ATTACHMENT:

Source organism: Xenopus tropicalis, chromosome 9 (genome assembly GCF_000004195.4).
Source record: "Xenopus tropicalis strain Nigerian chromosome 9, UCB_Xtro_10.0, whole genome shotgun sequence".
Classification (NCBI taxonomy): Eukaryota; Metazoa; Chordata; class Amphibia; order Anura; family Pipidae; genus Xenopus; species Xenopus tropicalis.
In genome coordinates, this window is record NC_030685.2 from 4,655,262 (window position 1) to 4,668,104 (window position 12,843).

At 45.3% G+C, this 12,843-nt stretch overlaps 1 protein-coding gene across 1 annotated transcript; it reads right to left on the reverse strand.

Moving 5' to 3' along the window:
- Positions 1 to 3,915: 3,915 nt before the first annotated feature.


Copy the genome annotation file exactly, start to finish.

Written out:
Source organism: Xenopus tropicalis, chromosome 9 (genome assembly GCF_000004195.4).
Source record: "Xenopus tropicalis strain Nigerian chromosome 9, UCB_Xtro_10.0, whole genome shotgun sequence".
Classification (NCBI taxonomy): Eukaryota; Metazoa; Chordata; class Amphibia; order Anura; family Pipidae; genus Xenopus; species Xenopus tropicalis.
In genome coordinates, this window is record NC_030685.2 from 4,655,262 (window position 1) to 4,668,104 (window position 12,843).

At 45.3% G+C, this 12,843-nt stretch overlaps 1 protein-coding gene across 1 annotated transcript; it reads right to left on the reverse strand.

Moving 5' to 3' along the window:
- Positions 1 to 3,915: 3,915 nt before the first annotated feature.